Other speakers during the opening session included Maha Juffali, president of the Saudi Special Olympics Federation, and Lina Al-Maeena, a pioneer of women’s sports in Saudi Arabia who broke new ground 18 years ago when she founded the Jeddah United women’s basketball team.

Other sessions considered the role of the sports media in promoting the adoption of a more healthy lifestyle, and how best to benefit from international and Arab experiences in the field of sports sciences.

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Intense sandstorm envelops parts of Kingdom in gray haze

Updated 17 May 2022

Intense sandstorm envelops parts of Kingdom in gray haze

  • The thick blanket of sand made iconic buildings in Riyadh, such as Faisaliyah Tower, Kingdom Center, and other skyscrapers in the King Abdullah Financial District almost impossible to see
  • Cautioning motorists because of the the heavy sandstorm, the traffic department advised drivers to drive slow and exercise restraint, as well as keep their headlights on

RIYADH: An intense sandstorm engulfed several areas in Saudi Arabia on Tuesday, hampering visibility due to the widespread dust, slowing road traffic and forcing authorities to issue a weather warning.

The sandstorm battered Riyadh, enveloping the Saudi capital’s skyline with gray haze. The thick blanket of sand made iconic buildings in Riyadh, such as Faisaliyah Tower, Kingdom Center, and other skyscrapers in the King Abdullah Financial District almost impossible to see from a distance of a few hundred meters.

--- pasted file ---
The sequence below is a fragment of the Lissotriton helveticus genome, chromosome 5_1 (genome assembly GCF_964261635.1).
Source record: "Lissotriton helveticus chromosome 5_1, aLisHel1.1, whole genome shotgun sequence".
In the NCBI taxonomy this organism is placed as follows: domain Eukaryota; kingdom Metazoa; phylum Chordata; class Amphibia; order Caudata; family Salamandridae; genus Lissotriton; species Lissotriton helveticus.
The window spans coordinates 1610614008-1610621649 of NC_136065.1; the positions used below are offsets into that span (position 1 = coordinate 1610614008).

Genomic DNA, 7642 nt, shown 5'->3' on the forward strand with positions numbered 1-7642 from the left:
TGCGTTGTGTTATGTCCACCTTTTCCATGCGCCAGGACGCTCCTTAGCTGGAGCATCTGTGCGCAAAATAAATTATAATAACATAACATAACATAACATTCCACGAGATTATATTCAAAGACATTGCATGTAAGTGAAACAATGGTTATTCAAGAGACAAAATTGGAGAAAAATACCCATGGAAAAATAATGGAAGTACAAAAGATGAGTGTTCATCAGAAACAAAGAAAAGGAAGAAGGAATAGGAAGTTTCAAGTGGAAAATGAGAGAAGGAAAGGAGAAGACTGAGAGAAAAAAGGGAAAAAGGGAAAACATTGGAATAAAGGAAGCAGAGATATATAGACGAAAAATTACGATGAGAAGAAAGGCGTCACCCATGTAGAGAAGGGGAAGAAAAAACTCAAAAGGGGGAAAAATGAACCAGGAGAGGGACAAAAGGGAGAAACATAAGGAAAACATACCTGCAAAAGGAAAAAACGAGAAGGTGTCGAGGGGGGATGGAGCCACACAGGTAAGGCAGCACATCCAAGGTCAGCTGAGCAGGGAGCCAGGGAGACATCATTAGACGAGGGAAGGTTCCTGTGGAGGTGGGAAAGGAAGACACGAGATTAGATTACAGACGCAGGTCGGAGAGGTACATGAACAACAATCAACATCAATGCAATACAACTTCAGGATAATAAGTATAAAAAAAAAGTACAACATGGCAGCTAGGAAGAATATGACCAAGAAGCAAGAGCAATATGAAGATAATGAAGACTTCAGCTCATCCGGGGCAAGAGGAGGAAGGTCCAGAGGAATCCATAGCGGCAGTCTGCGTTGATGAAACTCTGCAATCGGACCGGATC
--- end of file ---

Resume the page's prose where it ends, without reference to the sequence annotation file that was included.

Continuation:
Electronic signs along Riyadh’s highways warned drivers to reduce their speed because of the lower visibility.

Cautioning motorists because of the the heavy sandstorm, the traffic department advised drivers to drive slow and exercise restraint, as well as keep their headlights on.

The General Directorate of Civil Defense also advised Riyadh residents to avoid going to various outskirt spots in sands to avoid accidents during the blinding sandstorm.

There have been no flight delays or cancellations in Riyadh because of the sandstorm.

Issuing the daily weather forecast for the Kingdom, the National Center of Meteorology on Tuesday said: “The surface dusty winds will be active in the Eastern Region and some parts of Riyadh Region, reducing horizontal visibility, while the dusty wind will continue to occur in some parts of Qassim, Hail, Madinah, Makkah and Najran regions, extending to eastern parts of Baha and Asir regions, reducing horizontal sight.”

The report added that partly cloudy skies will be seen in some parts of Tabuk, the Northern Borders and Jawf regions.

The NCM added that surface wind movement in the Red Sea will be northerly to north-westerly at a speed of 25-45 kilometers per hour on northern and central parts, and westerly to north-westerly on southern parts at a speed of 15-35 kilometers per hour. Surface wind movement in the Arabian Gulf will be westerly to north-westerly at a speed of 25-45 kilometers per hour.

In Riyadh, the dusty weather has made it tough for outdoor workers, and residents have struggled to keep sand out of their homes.

Abdul Qadeer, a Bangladeshi construction worker, told Arab News: “The heavy sandstorm that started late last night and engulfed the city and its outskirts in gray haze this morning has made it really tough for us to continue working outdoors due to widespread dust.”

Though not infrequent for May — the sandstorm is the third to hit the Kingdom this month — Tuesday’s storm created unfavorable conditions, with the maximum temperature in Riyadh recorded at 38 degrees Celsius and the minimum at 24 degrees Celsius. The relative humidity was recorded at 11 percent.

Parts of Saudi Arabia typically experience sandstorms at the end of winter and advent of summer between March and May, with varying intensity.

Besides the Kingdom, Tuesday’s sandstorm has affected other countries in the region, including neighboring Iraq, which recorded its eighth sandstorm since mid-April, a phenomenon fueled by soil degradation, intense droughts and low rainfall linked to climate change.